Fear gripped Nigeria on Monday after a wave of Christmas bombings blamed on Islamists killed at least 40, including worshippers who were left begging for mercy as they exited a church.
Hundreds of residents sought to flee the violence-torn city of Damaturu on Monday fearing further attacks and clashes between Islamists and police, while some 30 Christian shops were burnt in the nearby city of Potiskum late Sunday.
At the damaged St. Theresa Catholic Church in Madalla near the capital Abuja where the bloodiest attack took place, a special mass was held in memory of the 35 victims there despite splattered blood still visible on the outside.
“I have never cried before,” Father Isaac Achi told the audience of several hundred which included bishops and priests from the region as well as the Vatican’s representative to Nigeria.
“Yesterday I cried. This morning I cried. But with all of you around today, I will not cry again. Seeing you coming to say this mass, I’m telling you, I will not cry again.”
The blast struck as the service was ending and worshippers were filing out.
Some of the wounded, including one man whose entrails protruded from his body, ran toward a priest for final blessings. Some were burnt in their cars.
Nigeria has seen scores of attacks claimed by Islamist group Boko Haram, but some analysts said the bombings marked a dangerous escalation in a country divided between a mainly Muslim north and predominantly Christian south.
The government in Nigeria, Africa’s most populous nation and its largest oil producer, blamed Islamist sect Boko Haram for three attacks on Sunday.
In the central city of Jos, a church was targeted and a policeman was killed in a resulting shootout.
A suicide blast also occurred in the restive northeastern city of Damaturu when the bomber sought to ram into a military convoy in front of a secret police office, killing himself and three security agents.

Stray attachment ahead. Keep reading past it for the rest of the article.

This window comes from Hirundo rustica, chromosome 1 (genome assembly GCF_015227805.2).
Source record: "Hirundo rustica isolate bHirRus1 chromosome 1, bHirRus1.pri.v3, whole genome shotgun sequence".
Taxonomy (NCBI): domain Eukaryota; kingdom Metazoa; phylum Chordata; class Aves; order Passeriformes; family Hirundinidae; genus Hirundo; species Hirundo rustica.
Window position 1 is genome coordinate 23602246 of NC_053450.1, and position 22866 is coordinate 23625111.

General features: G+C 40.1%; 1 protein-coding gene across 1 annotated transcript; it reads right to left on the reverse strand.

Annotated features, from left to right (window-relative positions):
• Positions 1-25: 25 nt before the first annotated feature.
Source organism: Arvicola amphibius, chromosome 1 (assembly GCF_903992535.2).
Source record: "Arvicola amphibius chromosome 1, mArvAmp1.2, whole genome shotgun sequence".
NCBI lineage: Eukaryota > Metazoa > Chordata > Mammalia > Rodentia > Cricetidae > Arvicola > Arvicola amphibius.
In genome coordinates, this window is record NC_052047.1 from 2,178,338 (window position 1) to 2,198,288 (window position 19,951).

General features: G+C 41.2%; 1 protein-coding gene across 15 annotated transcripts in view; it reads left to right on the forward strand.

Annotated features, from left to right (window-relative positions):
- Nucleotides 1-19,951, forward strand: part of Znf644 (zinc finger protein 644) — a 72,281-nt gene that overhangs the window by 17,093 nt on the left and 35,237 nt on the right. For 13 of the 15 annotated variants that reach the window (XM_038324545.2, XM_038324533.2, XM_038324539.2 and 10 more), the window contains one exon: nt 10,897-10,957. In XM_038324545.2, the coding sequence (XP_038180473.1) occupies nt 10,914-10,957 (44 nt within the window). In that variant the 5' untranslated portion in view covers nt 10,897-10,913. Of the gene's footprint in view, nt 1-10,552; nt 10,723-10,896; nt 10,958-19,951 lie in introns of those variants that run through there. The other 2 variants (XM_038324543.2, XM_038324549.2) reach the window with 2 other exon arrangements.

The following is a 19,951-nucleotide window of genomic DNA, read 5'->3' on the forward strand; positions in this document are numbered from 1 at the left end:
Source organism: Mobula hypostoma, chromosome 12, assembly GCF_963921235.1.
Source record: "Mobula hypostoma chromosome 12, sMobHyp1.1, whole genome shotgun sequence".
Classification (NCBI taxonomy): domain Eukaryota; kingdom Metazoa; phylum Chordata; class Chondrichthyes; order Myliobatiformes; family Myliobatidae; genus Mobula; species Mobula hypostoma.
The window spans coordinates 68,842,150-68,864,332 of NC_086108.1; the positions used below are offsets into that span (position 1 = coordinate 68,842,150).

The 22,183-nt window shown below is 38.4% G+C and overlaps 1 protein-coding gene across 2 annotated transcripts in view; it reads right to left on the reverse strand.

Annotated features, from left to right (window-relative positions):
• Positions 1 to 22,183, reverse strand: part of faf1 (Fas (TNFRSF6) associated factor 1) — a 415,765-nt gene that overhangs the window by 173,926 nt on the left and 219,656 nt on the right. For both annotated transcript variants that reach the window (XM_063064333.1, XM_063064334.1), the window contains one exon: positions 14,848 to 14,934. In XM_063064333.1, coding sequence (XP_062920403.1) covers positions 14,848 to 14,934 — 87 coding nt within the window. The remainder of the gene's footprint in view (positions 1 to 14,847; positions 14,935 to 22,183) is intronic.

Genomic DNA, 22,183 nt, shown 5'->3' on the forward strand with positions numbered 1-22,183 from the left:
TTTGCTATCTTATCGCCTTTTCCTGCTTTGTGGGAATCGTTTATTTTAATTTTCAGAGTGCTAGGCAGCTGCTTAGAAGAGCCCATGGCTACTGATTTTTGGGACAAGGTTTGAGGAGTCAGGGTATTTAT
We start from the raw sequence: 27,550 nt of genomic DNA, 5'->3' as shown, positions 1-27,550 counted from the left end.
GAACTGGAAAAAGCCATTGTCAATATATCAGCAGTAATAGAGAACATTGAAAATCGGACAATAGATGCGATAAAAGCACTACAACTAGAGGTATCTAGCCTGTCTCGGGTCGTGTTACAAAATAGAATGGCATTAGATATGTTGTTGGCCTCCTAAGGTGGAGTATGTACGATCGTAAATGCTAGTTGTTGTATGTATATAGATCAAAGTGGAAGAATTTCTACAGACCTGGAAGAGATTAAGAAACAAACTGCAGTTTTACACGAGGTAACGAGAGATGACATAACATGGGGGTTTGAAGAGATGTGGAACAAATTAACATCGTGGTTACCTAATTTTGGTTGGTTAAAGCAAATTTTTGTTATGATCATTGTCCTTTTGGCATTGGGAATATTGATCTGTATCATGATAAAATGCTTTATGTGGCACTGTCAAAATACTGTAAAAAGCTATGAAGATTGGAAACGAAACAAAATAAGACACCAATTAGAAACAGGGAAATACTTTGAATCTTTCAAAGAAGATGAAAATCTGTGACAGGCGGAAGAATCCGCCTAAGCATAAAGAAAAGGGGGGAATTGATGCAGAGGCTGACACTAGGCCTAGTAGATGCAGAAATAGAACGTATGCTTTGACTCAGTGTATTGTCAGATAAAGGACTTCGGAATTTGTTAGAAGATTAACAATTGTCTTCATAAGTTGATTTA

A third church was targeted in the northeast on Christmas Eve, but no one was reported killed. Residents reported another explosion near a church in the northeastern city of Maiduguri late Sunday, but an army spokesman denied it.
In Damaturu on Monday, hundreds of residents sought to flee, lining up at taxi and bus stands amid momentary calm.
“The situation in the city is frightening,” said a 42-year-old trader with his wife and three young children as he waited along the roadside. “You never can tell where will be the next target. My house was burnt in the attacks.”
In the nearby city of Potiskum, residents and a police source said about 30 Christian shops burned on Sunday night, while a supermarket and the home of a local Christian leader were also set ablaze.
Some worried the attacks could set off a new round of sectarian clashes.
“The attack on churches is to nationalise the crisis,” said Shehu Sani, a rights activist based in Nigeria’s north.
“It will instigate hitherto neutral people into the crisis. Christians may want to take revenge on Muslims and this is dangerous for the country.”
There has been intense speculation over whether Boko Haram has links with outside extremist groups, including Al-Qaeda’s north African branch.
The attacks drew widespread condemnation, including from the Vatican, UN chief Ban Ki-moon, the United States and Britain.
“I wish to express my solidarity with those who have been hit by this absurd act,” Pope Benedict XVI told a crowd gathered for his Angelus prayer, adding that he was “deeply saddened” by the attacks.
President Goodluck Jonathan condemned the attacks and pledged to bring the attackers to justice, but the government has so far been unable to stop the Islamists, whose attacks have grown increasingly sophisticated and deadly.
While the government blamed Boko Haram and a purported spokesman for the sect claimed responsibility, conflicting accounts emerged.
A spokesman for police in Niger state, where Madalla is located, said authorities had not yet determined who was behind the attack.
“We are looking beyond Boko Haram because other people bent on destabilising the government might be doing these things in the name of Boko Haram,” said Richard Oguche.
Describing the bombing, National Security Adviser Owoye Azazi said attackers threw improvised explosive devices from a moving vehicle, adding that “two of the criminals had been apprehended, caught in action.”
Oguche said no one was arrested and the blast occurred after a minibus pulled up near the church. He added that three police officers were among those killed.